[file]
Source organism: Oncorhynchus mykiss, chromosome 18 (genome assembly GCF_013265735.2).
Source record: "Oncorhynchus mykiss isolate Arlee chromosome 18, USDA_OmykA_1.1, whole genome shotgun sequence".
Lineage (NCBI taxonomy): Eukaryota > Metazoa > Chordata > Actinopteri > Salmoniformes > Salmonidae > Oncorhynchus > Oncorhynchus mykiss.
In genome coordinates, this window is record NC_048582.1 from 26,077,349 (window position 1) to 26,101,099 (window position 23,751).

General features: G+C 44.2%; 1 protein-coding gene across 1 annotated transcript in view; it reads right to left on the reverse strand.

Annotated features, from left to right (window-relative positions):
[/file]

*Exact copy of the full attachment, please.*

Source organism: Oncorhynchus mykiss, chromosome 18 (genome assembly GCF_013265735.2).
Source record: "Oncorhynchus mykiss isolate Arlee chromosome 18, USDA_OmykA_1.1, whole genome shotgun sequence".
Lineage (NCBI taxonomy): Eukaryota > Metazoa > Chordata > Actinopteri > Salmoniformes > Salmonidae > Oncorhynchus > Oncorhynchus mykiss.
In genome coordinates, this window is record NC_048582.1 from 26,077,349 (window position 1) to 26,101,099 (window position 23,751).

General features: G+C 44.2%; 1 protein-coding gene across 1 annotated transcript in view; it reads right to left on the reverse strand.

Annotated features, from left to right (window-relative positions):